Alumni competing in goalball at Paralympics in Rio

contact: Mark Schwerin
| WMU News
Photo of John Kusku.


KALAMAZOO, Mich.—The U.S. teams competing in the goalball competition at the Paralympics have strong ties to Western Michigan University.

In all, four graduates and a former instructor are in in Rio de Janeiro competing in the Paralympic Games, which run Sept. 7-18.

John Kusku, a 2007 graduate; Joseph Hamilton, a 2002 graduate; and Tyler Merren, a 2011 graduate, all represent the U.S. on the men's goalball team. Competing on the women's team are Asya Miller, a 2001 graduate, and Jen Armbruster, a former instructor in the WMU Department of Blindness and Low Vision Studies. Most, or possibly all, of them grew up attending WMU goalball sports camps and competing in WMU goalball tournaments.

John Kusku

Kusku, of Commerce Township, was born with a hereditary degenerative retinal disease and is legally blind, with less than one degree of vision left in each eye. He was introduced to goalball at a Sports Education Camp hosted by the U.S. Association of Blind Athletes at WMU at a young age. Having a passion for sports as a child, he was excited to learn about a team sport in which he could compete without special accommodations. He continued to develop his skill in the sport throughout high school and college.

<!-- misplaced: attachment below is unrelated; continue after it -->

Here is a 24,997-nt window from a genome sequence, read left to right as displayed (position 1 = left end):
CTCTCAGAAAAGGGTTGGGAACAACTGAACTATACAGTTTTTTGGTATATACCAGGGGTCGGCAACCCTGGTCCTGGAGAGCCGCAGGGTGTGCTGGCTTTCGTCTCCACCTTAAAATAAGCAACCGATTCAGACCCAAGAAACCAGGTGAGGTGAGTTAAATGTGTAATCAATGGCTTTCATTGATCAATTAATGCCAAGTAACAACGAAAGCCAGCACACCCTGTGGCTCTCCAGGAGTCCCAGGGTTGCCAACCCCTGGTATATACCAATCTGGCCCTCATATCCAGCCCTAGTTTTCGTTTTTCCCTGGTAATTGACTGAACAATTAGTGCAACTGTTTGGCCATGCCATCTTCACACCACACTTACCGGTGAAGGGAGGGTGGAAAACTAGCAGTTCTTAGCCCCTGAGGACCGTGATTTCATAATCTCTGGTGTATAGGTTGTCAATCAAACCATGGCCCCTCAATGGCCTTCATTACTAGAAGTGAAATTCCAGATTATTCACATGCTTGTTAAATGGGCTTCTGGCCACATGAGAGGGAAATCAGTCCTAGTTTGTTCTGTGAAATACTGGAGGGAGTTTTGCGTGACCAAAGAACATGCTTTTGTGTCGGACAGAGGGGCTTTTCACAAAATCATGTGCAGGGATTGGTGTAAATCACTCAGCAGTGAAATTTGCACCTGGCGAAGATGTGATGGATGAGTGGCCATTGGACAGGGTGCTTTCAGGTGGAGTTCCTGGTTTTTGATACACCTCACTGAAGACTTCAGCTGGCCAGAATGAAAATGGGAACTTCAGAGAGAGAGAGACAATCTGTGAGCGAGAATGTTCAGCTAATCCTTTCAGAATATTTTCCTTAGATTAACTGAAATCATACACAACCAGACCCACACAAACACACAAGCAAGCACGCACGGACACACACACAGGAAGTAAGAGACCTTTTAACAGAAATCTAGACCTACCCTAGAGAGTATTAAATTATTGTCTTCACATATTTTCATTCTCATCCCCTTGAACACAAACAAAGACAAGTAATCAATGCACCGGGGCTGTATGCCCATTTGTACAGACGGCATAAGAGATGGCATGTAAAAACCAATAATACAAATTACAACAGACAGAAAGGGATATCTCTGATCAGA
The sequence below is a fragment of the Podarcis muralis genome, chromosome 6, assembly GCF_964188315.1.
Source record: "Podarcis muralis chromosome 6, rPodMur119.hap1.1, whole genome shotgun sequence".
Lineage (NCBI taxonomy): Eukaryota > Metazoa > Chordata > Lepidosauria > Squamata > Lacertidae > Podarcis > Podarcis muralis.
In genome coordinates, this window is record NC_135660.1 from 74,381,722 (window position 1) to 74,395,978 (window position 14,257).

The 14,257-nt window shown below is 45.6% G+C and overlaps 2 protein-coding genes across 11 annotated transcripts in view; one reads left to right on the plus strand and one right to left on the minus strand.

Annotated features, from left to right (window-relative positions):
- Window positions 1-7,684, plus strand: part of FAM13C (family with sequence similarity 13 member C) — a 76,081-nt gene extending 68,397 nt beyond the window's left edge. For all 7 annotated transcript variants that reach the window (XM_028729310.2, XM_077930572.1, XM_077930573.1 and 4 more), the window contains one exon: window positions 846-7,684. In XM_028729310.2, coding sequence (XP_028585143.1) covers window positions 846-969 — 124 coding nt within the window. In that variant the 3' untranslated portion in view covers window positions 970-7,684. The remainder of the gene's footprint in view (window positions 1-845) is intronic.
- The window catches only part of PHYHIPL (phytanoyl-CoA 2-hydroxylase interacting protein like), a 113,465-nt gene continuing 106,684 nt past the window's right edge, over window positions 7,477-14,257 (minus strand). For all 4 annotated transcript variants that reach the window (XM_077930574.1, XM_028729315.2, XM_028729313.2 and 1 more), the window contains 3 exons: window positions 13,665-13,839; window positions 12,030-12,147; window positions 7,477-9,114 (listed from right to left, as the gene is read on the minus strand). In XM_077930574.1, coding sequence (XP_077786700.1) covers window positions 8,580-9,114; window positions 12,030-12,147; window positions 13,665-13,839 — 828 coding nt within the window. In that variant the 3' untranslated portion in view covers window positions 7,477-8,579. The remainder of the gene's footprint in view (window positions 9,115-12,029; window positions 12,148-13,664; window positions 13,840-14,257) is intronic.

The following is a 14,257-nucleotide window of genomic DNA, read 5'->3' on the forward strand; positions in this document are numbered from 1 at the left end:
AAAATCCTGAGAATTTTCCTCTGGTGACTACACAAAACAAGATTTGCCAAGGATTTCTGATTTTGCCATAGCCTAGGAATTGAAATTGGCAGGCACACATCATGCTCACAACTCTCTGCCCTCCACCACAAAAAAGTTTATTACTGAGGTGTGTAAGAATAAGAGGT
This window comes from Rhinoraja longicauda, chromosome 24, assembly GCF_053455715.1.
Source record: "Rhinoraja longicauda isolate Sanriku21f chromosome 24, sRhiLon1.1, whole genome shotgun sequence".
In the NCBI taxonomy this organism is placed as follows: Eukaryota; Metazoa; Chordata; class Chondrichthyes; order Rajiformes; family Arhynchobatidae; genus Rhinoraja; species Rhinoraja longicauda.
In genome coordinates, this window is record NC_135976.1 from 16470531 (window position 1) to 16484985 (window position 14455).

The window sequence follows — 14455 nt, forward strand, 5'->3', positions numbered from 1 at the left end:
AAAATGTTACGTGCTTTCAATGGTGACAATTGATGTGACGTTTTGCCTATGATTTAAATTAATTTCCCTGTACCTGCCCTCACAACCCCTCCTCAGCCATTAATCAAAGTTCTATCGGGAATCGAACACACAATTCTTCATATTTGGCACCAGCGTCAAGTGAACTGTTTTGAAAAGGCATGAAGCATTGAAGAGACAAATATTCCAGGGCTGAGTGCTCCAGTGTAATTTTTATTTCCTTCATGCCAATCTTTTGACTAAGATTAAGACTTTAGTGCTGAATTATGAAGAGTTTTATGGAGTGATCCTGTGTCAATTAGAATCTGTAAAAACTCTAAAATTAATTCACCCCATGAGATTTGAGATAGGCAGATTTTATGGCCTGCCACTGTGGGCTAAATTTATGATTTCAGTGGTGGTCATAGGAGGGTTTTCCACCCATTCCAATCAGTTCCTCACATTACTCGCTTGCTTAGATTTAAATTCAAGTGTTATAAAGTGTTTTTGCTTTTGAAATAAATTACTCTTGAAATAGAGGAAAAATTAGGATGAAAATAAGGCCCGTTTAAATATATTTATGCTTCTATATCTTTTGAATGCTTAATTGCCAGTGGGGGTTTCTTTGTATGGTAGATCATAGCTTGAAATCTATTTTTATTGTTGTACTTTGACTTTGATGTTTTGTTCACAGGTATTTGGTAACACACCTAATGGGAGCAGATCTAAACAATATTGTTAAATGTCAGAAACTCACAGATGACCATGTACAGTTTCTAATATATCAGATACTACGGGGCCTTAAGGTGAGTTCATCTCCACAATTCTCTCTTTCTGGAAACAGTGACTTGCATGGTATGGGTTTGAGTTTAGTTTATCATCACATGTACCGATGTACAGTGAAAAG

Kusku went on to become a member of several medal-winning teams, including the silver medal team at the 2015 ParaPan American Games, the bronze medal team at the 2014 World Goalball Championships, and the silver medal team at the 2011 ParaPan American Games.

Kusku is married and a father and teaches high school math and physics. His wife, Jessica, coaches his team, Michigan Omega.

"I think my experiences at the 2011 ParaPan Games in Mexico and 2015 in Canada will be similar to our experience in Rio," Kusku is quoted as saying in an article on the U.S. Association of Blind Athletes website. "The ParaPan Am Games are run just like the Paralympics, just on a smaller scale. I'm excited about the large number of athletes from all over the world, living and eating together in the Athlete Village, hanging out with my teammates for three weeks, and watching the Paralympic competition.

About goalball

Goalball is an action-packed sport is similar to hockey or soccer and played exclusively by visually impaired or blindfolded players using a bell-filled ball. Players defend their own goal by carefully listening for the ball and, after successfully blocking it, try to throw it into the opponent's goal, with the ball traveling upwards of 40 mph. The game was developed in Eastern Europe following World War II and was brought to the United States in the 1970s.

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